By Amber Vaglica, Center for Seabees and Facilities Engineering
VIRGINIA BEACH, Va.-Naval Facilities Engineering Command (NAVFAC) Training Support Agency (TSA) conducted Lightweight Water Purification System (LWPS) initial training onboard Joint Expeditionary Base Little Creek-Fort Story, Virginia Sept. 18-22.
Sixteen Seabees from Amphibious Construction Battalion 2 and Construction Battalion Maintenance Unit 202 attended a four-day course to learn how to operate the LWPS. Using reverse osmosis technology, the lightweight, modular, highly transportable, self-contained water purification system is capable of purifying up to 75 gallons per hour of salt water and 125 gallons per hour of fresh water.
The training included both classroom and hands-on instruction for Operational New Equipment Training (OPNET) and Field Level Maintenance New Equipment Training (FLMNET) for the LWPS. The practical application for the OPNET included setup and teardown of the LWPS, pre-starts, taking water samples, monitoring pressure gauges, and safety checks. The FLMNET introduced students to backwash procedures, reverse osmosis element cleaning, and product water flush.
Chief Builder Wesley Harris, a NAVFAC TSA training specialist, monitored the course as it was conducted by two instructors from Tactical Environmental Components-Water Asset Recovery (TECWAR), the company that manufactures the LWPS.
“The training went very well,” said Harris. “It provided our Sailors with the knowledge and skills necessary to operate and maintain the LWPS. This training gives Sailors the capabilities to support a multitude of naval operations around the world.”
NAVFAC procures and fields water treatment and distribution systems for the expeditionary forces to provide quality water support to small units and detachments where distribution of bulk water is not feasible or practical in support of expeditionary core competencies and required capabilities.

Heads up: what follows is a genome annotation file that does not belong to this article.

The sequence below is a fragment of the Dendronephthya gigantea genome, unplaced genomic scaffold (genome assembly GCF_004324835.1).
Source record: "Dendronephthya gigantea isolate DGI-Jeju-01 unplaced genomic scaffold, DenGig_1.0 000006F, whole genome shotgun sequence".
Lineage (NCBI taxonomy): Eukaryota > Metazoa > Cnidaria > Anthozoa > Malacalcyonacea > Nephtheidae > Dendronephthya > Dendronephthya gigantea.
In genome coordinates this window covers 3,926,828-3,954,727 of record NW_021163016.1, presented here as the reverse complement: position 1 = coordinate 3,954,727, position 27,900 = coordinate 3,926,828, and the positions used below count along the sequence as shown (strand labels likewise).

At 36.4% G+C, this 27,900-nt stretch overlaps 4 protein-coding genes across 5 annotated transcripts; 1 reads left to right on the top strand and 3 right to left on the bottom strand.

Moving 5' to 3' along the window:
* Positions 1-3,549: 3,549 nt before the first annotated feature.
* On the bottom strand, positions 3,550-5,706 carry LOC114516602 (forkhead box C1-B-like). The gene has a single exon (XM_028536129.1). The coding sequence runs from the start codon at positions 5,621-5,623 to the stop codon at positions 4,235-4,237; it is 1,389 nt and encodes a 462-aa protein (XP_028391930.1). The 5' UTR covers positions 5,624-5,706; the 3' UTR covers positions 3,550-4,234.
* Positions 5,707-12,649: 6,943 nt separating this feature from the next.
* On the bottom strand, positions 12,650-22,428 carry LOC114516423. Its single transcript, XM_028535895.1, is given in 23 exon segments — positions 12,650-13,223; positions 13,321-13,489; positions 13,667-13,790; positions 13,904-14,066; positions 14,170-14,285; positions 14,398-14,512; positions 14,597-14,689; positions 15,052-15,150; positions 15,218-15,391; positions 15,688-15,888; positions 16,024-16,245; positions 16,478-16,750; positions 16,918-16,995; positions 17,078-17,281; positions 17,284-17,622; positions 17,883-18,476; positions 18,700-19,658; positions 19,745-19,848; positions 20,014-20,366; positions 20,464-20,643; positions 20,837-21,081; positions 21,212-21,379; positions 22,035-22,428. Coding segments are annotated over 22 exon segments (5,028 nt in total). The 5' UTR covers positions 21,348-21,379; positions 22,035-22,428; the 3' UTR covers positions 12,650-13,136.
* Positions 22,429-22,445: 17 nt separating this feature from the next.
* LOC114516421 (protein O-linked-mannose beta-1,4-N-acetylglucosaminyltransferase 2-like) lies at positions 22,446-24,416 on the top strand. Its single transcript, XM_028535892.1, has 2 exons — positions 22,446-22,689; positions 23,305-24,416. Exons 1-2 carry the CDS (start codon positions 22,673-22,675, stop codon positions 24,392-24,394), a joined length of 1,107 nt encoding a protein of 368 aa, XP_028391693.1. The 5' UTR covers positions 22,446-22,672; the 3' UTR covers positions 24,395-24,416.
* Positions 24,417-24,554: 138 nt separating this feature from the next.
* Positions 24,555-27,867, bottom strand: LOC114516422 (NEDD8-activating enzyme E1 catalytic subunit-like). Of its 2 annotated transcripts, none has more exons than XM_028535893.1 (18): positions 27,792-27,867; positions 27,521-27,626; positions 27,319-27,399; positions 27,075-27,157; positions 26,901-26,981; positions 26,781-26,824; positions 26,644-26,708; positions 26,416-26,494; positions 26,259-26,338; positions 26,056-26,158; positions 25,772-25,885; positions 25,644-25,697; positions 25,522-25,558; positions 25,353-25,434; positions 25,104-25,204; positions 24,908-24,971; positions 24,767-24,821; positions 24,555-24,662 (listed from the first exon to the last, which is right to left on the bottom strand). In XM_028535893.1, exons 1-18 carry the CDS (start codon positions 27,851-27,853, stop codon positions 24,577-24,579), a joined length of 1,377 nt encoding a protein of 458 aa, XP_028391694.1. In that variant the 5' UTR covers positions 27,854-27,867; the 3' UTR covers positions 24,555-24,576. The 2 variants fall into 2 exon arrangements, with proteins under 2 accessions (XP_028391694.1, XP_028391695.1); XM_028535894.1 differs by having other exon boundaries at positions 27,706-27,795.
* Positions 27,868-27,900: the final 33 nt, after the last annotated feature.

Personnel in the utilitiesman rating primarily operate water distribution systems while construction electricians and construction mechanics provide maintenance support. For some students, the LWPS class was an opportunity for out-of-rate training, and for others, it was helpful to prepare for using the equipment during an upcoming training exercise.
“As NAVFAC’s Training Support Agency, we plan, resource, and implement a cohesive integrated product support strategy to train military and civilian personnel to maximize the effectiveness of doctrine, manpower, and personnel in order to operate and maintain equipment throughout its life cycle,” said Jerry Strubeck, NAVFAC TSA director. “Working with the original equipment manufacturer to transfer knowledge to the fleet during the initial fielding of equipment is a critical part of that process that also provides the foundation for development of follow-on training solutions.”
Strubeck explained the follow-on training concept for the LWPS involved NAVFAC TSA completing and delivering revisions to two fleet training courses taught at the naval construction groups and the 12-day Water Treatment Course, taught at the naval construction training centers in Gulfport, Mississippi and Port Hueneme, California.
This is the second LWPS training held in the past two months. The previous class concluded on Aug. 31 in San Diego with a class of 13 Seabees from Amphibious Construction Battalion 1.
NAVFAC TSA, operationally controlled by the Center for Seabees and Facilities Engineering (CSFE) in Port Hueneme, California, coordinates this type of training with the introduction of new equipment to ensure military personnel are provided with the necessary skills, knowledge and education to increase efficiency and accuracy in fulfilling mission requirements and to provide quality support to the fleet.
For more information on CSFE, visit www.netc.navy.mil/centers/csfe/